The project would also provide economic stimulus to Cooroy businesses during the construction phase and create new employment opportunities in the ongoing operation of the retirement resort.
GemLife said there would be dedicated turning lanes into the resort and clubhouse and other upgrades to ensure there was no traffic impact to the town.
The resort is opposed by the Cooroy Area Residents Association.
Association president Rod Ritchie said the development would negatively impact on the Myall/Elm streets intersection and further exacerbate a parking problem in the Cooroy CBD.
"There is no need for the proposed rezoning for retirement housing, since Cooroy already has two retirement residential/resort living establishments," he said.
"Also in the New Noosa Plan, land opposite the site at 125 Myall St, Cooroy, is proposed to be zoned 'community facilities' for a residential care facility in the future."
Mr Ritchie said the proposal was located on land zoned rural and was "an inconsistent land use".
"The proposal is not a suitable use, given the context and characteristics of the site," he said.
"The design does not provide sufficient buffer areas between the premises, which will lead to potential adverse amenity impacts," he said.
Noosa trail network
A masterplan strategy is currently in place to improve and upgrade more than 130km of the Noosa Trail Network.
The masterplan aims to improve and upgrade the trail network and identify areas where sustainable trails can be developed, linking them for a more cohesive trail experience.
The trail network includes eight scenic trails and more than 130km within the Noosa Biosphere Reserve including national park, state forest, private property, parks and road reserves providing trails for walking, bike riding and horse riding.
The masterplan is a joint project between Tourism Noosa, the Noosa Biosphere Reserve Foundation, Noosa Council and Noosa and District Landcare.
Funding requests for upgrades to the Noosa Trail Network are currently with Noosa Council and the Queensland Government.
Noosa Hinterland adventure playground
The nature-based recreation area is the previous Noosa Council's $5.2 million grand design near the Cooroy Library to be a regional economic generator.
But its critics say the ambitious project is over the top and not affordable in a tightening economic climate and should be scaled back.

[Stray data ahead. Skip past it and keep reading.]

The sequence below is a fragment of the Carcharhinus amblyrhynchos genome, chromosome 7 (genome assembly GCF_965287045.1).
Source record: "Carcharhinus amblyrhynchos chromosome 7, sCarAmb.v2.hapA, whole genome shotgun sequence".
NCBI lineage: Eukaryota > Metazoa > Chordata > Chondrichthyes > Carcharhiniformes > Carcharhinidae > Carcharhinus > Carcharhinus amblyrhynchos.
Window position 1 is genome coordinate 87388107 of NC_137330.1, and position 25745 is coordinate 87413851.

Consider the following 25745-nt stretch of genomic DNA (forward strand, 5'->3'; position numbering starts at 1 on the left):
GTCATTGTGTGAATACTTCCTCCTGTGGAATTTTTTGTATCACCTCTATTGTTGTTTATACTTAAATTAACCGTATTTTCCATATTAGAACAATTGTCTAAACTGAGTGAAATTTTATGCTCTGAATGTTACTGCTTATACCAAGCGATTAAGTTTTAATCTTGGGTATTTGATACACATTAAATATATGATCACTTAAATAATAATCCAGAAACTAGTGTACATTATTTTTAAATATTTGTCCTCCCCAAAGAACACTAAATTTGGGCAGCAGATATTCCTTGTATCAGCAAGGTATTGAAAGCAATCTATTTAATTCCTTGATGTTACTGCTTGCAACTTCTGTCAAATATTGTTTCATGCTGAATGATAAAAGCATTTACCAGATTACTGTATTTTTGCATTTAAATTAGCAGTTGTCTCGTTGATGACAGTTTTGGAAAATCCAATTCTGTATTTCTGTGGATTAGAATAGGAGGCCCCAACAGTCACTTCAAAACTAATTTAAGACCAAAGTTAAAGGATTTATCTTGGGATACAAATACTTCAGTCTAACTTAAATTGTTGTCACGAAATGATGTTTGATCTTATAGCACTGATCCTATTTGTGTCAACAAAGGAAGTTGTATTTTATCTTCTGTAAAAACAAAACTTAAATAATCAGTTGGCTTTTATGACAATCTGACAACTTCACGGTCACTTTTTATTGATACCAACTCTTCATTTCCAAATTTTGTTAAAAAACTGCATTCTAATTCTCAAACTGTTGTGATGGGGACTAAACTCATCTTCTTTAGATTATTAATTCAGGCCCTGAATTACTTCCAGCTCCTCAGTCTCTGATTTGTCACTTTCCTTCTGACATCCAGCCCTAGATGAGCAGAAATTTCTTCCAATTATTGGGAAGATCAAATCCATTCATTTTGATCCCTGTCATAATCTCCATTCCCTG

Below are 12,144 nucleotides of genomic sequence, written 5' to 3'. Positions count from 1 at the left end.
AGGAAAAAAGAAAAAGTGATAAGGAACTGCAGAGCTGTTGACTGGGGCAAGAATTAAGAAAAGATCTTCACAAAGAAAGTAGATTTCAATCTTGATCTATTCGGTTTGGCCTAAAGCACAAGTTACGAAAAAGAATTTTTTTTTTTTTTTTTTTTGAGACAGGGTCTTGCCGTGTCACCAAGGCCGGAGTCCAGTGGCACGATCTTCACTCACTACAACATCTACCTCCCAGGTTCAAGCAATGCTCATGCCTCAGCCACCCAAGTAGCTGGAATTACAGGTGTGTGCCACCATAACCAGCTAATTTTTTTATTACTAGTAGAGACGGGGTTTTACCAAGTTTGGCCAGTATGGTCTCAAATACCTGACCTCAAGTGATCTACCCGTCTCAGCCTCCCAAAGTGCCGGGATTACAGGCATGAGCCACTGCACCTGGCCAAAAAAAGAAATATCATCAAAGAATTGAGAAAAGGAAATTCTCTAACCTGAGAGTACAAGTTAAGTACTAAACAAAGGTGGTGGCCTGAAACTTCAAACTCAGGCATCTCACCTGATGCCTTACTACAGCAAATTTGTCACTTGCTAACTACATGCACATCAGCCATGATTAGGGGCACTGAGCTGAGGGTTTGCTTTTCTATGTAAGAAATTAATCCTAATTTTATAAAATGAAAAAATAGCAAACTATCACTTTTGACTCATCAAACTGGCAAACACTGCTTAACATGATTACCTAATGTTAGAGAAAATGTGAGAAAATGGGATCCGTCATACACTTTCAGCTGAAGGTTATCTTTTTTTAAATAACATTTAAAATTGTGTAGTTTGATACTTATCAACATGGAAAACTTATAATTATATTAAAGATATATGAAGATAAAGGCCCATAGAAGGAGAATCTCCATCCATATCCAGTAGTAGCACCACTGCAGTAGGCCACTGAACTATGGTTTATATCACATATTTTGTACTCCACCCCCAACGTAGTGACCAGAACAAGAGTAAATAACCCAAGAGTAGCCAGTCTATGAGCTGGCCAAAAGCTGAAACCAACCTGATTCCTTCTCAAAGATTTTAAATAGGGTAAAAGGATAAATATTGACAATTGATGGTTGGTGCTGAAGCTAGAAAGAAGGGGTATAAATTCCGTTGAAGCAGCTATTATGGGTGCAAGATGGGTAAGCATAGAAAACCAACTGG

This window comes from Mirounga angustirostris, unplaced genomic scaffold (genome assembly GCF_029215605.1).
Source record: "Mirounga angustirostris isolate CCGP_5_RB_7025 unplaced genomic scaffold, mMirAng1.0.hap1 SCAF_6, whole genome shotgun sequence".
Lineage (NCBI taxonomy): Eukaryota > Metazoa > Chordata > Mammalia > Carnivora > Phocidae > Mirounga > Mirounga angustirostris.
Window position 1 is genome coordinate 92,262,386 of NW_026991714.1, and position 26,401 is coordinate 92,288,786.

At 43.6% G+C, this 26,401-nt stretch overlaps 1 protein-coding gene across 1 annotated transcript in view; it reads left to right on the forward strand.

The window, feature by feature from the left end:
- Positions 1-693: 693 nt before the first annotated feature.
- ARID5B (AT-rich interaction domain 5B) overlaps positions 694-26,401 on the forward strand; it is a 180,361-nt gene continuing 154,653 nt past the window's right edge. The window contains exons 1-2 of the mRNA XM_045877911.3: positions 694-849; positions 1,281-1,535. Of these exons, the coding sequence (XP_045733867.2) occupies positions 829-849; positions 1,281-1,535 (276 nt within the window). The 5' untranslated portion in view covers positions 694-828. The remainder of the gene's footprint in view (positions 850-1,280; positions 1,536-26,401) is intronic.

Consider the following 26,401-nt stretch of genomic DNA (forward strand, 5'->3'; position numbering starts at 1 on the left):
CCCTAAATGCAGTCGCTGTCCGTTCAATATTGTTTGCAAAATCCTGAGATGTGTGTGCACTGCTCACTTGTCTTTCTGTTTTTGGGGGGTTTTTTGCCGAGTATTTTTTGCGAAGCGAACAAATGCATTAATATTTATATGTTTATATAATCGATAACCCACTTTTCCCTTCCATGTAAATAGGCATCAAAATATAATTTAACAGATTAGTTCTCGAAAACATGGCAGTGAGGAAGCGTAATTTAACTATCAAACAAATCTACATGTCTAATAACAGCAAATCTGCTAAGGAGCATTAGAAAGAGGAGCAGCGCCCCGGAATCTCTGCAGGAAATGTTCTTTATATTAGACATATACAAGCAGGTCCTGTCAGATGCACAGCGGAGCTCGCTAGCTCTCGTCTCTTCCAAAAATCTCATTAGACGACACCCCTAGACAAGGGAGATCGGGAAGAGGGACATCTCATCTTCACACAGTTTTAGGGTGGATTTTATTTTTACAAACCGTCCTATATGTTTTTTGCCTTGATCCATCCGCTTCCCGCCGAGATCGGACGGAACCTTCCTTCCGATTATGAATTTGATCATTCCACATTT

However, Noosa Hinterland Residents Association's Rob Neely is urging the council to deliver its outdoor recreation vision in full.
Mr Neely said criticisms aimed at the adventure playground beside the library were "red herrings and nonsense".
"For them to build that it's going to be a game changer," Mr Neely said.
"This is going to create 27 full-time jobs during the construction.
"The playground is a well thought out and completely financed project."
He said the council-commissioned financial report carried out by consultant AEC highlighted the adventure playground's worth as an economic driver, estimating about $1.2 million a year would flow into the town.
Mr Neely said the report found another 17 full-time positions would be required to run the park during a year.
Cooroy Area Residents Association president Rod Ritchie said the whole process to date had been delayed by COVID-19, but his members had accepted the project was going ahead.
"It's well over the budget," he said.
"They're obviously going to have to cut the costs to suit the budget.
"What we're saying is 'yes, if you're going to redesign it, please consult with the community because to date there's been no consultation'."
Arcare's 90-bed aged care home
It has been buoyed by public objections and a rejected location application, but Arcare's proposal for a 90-bed aged care home in Noosa has been given the green light.
Work has started on the aged care development which will help ease the stress on a region, which according to the developer by 2036, almost a third of the population would fall into the 65 years-plus age group.
But council planners allayed the fears stating, "the effect of the development on the road network has been deemed to be insignificant".
According to Arcare's website the expected opening for the Noosa aged care development is January 2021.
Peregian Digital Hub expansion
A lot of the impetus for the $4.3 million stage 3 of the Rufous St Precinct at Peregian Beach was lost when one chosen Noosa Council contractor, local firm Ri-con Contractors, went bust.
However the council is still looking to go ahead with the major community shaper which includes the Peregian Digital Hub expanding into the existing community house.
The council is constructing a new community house on a problematic site that once was home to the abandoned Peregian Bowls Club.
Two years ago the council announced the funding would enable renovation of the old building and construction of an additional 80sq m extension to enable the number of people working at the hub to expand from 60 to 100.
Member for Wide Bay Llew O'Brien said the larger hub would be a driver of innovation, employment and "absolutely suits the local area of Peregian".
Mr O'Brien said the digital footprint fitted the environmentally-friendly community.
"You just can't throw a factory or a big industrial project in a place like this because of the nature of the local geography, because of the nature of the local culture," he said.
The council bought the old Peregian Beach Bowls Club site in 2014 and combined it with existing community land and facilities to create the Rufous Street Precinct.
Peregian Beach Community House president John Hare said the new facility would be an important piece of infrastructure with increased space for hirers and regular users.